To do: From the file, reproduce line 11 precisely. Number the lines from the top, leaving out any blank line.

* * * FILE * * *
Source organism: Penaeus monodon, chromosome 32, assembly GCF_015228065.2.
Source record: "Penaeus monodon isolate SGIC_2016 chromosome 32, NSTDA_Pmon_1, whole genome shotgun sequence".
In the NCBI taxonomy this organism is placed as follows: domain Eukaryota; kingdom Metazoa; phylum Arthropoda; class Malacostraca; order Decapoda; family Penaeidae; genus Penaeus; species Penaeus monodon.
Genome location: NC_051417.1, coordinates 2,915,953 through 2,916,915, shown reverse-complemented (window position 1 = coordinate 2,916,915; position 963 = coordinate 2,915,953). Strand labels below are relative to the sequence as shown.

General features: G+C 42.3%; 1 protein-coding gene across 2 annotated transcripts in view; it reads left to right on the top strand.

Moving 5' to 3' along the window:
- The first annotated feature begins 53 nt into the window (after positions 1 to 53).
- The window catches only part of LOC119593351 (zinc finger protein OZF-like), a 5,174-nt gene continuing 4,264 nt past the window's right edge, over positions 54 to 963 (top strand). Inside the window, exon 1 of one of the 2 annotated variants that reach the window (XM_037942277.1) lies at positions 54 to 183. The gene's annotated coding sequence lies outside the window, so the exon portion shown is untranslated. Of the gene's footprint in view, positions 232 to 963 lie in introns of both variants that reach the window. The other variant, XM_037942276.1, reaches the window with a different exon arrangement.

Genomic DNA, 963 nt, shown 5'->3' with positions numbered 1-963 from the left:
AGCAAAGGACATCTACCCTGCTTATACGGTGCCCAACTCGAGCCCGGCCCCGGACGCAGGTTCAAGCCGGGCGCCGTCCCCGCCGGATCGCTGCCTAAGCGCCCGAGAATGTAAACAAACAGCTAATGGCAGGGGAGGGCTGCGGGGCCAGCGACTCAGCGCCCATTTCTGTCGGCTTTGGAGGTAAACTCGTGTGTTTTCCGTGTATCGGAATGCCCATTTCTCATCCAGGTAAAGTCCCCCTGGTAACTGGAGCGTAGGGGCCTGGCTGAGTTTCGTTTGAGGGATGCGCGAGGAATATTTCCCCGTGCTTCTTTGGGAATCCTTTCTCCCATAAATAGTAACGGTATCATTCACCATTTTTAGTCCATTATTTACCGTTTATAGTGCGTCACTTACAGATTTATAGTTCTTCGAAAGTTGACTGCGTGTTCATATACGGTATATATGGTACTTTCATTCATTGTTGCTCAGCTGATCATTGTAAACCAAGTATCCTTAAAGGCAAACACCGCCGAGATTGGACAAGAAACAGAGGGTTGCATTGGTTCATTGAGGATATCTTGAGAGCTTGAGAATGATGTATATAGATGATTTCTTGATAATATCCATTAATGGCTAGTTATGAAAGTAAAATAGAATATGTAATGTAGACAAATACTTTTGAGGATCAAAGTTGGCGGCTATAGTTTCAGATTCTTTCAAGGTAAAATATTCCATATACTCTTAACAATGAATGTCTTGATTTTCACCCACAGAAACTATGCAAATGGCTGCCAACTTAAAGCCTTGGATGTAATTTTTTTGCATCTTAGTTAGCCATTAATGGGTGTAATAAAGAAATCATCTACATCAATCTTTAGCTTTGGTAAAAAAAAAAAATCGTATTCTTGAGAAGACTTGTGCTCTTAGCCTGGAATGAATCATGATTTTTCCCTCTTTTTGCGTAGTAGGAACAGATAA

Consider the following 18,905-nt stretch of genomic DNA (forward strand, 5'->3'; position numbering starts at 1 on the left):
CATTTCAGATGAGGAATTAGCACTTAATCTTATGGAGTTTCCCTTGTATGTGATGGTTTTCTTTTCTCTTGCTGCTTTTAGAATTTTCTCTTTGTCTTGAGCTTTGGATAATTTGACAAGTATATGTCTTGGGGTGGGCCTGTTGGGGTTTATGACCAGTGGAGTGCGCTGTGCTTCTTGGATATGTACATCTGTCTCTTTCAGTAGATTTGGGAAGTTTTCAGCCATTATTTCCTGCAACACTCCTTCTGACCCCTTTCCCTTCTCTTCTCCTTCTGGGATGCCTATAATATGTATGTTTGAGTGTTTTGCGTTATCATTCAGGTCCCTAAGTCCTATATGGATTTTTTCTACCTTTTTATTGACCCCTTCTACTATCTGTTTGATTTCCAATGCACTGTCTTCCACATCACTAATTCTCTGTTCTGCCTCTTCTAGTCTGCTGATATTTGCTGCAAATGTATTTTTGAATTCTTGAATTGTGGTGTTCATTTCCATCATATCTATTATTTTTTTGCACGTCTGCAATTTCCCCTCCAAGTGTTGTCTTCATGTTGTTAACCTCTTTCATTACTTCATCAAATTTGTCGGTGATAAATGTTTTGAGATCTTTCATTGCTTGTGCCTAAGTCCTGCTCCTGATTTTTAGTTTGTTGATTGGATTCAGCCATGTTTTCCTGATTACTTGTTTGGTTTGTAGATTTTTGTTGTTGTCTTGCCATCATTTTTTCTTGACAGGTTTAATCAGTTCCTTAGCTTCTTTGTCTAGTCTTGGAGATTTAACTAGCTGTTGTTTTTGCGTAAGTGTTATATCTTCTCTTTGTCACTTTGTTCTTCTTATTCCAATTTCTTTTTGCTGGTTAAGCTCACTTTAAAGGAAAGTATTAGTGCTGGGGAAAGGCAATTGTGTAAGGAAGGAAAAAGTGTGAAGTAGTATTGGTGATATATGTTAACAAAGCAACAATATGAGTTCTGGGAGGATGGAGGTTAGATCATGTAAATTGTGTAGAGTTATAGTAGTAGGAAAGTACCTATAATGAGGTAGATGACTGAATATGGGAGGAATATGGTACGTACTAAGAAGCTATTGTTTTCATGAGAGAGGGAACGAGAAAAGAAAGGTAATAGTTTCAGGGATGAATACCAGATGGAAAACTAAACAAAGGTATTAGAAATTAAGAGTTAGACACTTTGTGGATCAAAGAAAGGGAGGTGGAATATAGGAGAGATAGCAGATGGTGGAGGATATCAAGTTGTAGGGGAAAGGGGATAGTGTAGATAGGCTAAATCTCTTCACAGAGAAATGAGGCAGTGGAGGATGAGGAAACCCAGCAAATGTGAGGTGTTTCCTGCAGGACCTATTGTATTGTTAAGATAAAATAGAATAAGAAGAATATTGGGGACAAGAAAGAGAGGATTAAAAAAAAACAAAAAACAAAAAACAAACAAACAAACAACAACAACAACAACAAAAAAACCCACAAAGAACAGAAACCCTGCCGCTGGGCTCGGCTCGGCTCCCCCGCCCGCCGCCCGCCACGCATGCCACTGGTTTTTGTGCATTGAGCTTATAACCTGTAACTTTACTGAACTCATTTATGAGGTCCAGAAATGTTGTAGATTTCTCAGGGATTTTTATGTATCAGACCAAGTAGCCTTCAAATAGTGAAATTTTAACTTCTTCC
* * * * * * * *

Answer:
Consider the following 18,905-nt stretch of genomic DNA (forward strand, 5'->3'; position numbering starts at 1 on the left):